Go's syntax include changes from C aimed at keeping code concise and readable. A combined declaration/initialization operator was introduced that allows the programmer to write i := 3 or s := "some words", without specifying the types of variables. This contrasts with C's int i = 3; and const char *s = "some words";. Semicolons still terminate statements, but are implicit when they would occur at the end of a line. Functions may return multiple values, and returning a result, err pair is the conventional way a function indicates an error to its caller in Go.[a] Go adds literal syntaxes for initializing struct parameters by name, and for initializing maps and slices. As an alternative to C's three-statement for loop, Go's range expressions allow concise iteration over arrays, slices, strings, and maps.


Go has a number of built-in types, including numeric ones (byte, int64, float32, etc.), booleans and character strings (string). Strings are immutable; built-in operators and keywords (rather than functions) provide concatenation, comparison, and UTF-8 encoding and decoding.[33] Record types can be defined with the struct keyword.

For each type T and each non-negative integer constant n, there is an array type denoted [n]T; arrays of differing lengths are thus of different types. Dynamic arrays are available as "slices", denoted []T for some type T. These have a length and a capacity specifying when new memory needs to be allocated to expand the array. Several slices may share their underlying memory.[34][35][36]

Pointers are available for all types, and the pointer-to-T type is denoted *T. Pointer operations are limited to indirection; there is no pointer arithmetic (except via the special unsafe.Pointer type provided by the standard library).

For a pair of types K, V, the type map[K]V is the type of hash tables mapping type-K keys to type-V values. Hash tables are built into the language, with special syntax and built-in functions. Finally, chan T is a channel that allows sending values of type T between concurrently running processes; see § Concurrency.

Aside from its support for interfaces, Go's type system is nominal: the type keyword can be used to define a new named type, which is distinct from all other types that have the same layout (in the case of a struct, the same members in the same order). Some conversions between types (e.g., between the various integer types) are pre-defined and adding a new type may define additional conversions, but these must always be invoked explicitly.[37] For example, the type keyword can be used to define a type for IPv4 addresses, which are 32-bit unsigned integers:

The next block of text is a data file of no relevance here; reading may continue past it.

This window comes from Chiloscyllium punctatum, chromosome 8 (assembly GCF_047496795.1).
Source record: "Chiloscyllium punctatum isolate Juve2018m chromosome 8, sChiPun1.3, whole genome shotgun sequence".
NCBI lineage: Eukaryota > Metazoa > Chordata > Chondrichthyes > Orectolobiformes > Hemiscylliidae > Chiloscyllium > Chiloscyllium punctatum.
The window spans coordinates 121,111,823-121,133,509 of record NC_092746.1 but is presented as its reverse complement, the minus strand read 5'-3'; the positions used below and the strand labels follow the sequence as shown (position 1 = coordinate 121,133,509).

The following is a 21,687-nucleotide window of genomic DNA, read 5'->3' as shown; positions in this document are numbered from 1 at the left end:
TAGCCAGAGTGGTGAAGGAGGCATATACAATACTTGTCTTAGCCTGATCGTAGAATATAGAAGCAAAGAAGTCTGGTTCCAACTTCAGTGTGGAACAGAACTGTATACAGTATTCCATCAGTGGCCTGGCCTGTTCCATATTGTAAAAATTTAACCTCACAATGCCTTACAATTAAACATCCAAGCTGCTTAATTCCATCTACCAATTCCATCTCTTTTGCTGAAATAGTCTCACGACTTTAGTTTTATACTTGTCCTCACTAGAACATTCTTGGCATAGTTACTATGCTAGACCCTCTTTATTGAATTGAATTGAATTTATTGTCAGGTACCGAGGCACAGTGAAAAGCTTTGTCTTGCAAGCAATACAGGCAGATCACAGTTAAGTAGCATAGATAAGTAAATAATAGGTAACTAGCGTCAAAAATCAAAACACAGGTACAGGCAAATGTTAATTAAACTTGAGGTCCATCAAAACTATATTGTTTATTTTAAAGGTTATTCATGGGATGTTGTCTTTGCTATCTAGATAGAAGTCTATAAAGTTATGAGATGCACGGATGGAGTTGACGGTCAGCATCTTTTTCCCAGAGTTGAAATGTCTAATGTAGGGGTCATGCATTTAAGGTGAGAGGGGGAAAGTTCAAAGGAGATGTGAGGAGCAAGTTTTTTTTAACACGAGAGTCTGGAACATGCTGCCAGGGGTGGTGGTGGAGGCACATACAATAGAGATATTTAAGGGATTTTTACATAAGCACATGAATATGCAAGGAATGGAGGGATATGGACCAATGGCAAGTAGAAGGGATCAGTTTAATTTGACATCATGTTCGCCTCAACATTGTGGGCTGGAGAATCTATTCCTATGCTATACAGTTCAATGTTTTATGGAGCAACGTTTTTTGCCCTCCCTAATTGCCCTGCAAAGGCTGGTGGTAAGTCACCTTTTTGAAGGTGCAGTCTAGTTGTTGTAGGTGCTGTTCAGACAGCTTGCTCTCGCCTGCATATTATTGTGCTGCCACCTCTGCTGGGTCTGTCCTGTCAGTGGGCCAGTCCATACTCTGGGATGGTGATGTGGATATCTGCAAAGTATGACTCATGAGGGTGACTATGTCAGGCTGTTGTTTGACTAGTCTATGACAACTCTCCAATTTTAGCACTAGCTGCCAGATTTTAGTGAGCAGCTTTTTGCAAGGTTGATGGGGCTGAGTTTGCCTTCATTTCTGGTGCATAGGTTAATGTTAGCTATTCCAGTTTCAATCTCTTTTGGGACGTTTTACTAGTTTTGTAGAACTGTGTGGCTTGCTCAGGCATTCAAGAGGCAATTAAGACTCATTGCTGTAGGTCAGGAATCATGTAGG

type ipv4addr uint32

With this type definition, ipv4addr(x) interprets the uint32 value x as an IP address. Simply assigning x to a variable of type ipv4addr is a type error.

Constant expressions may be either typed or "untyped"; they are given a type when assigned to a typed variable, if the value they represent passes a compile-time check.[38]

Function types are indicated by the func keyword; they take zero or more parameters and return zero or more values, all of which are typed. The parameter and return values determine a function type; thus, func(string, int32) (int, error) is the type of functions that take a string and a 32-bit signed integer, and return a signed integer (of default width) and a value of the built-in interface type error.

Any named type has a method set associated with it. The IP address example above can be extended with a method for converting an address to a human-readable representation, viz.,

// Is this the zero broadcast address
func (addr ipv4addr) ZeroBroadcast() bool {
    return addr == 0xFFFFFFFF

Due to nominal typing, this method definition adds a method to ipv4addr, but not on uint32. While methods have special definition and call syntax, there is no distinct method type.[39]

Interface system[edit]

Go provides two features that replace class inheritance. The first is embedding, an automated form of composition. The second are its interfaces.

An interface specifies a set of types by listing required methods: for example, implementing io.Reader requires a Read method that takes a []byte and returns a count of bytes read and any error.[40] Any type having such a method satisfies the interface implicitly, without the programmer having to specify in the code that the type is a Reader. Code calling Read needn't know whether it's reading from an HTTP connection, a file, an in-memory buffer, or any other source.

Go's standard library defines interfaces for a number of concepts: input sources and output sinks, sortable collections, objects printable as strings, hash functions, and so on.

Go types don't declare which interfaces they implement: having the required methods is implementing the interface. In formal language, Go's interface system provides structural rather than nominal typing.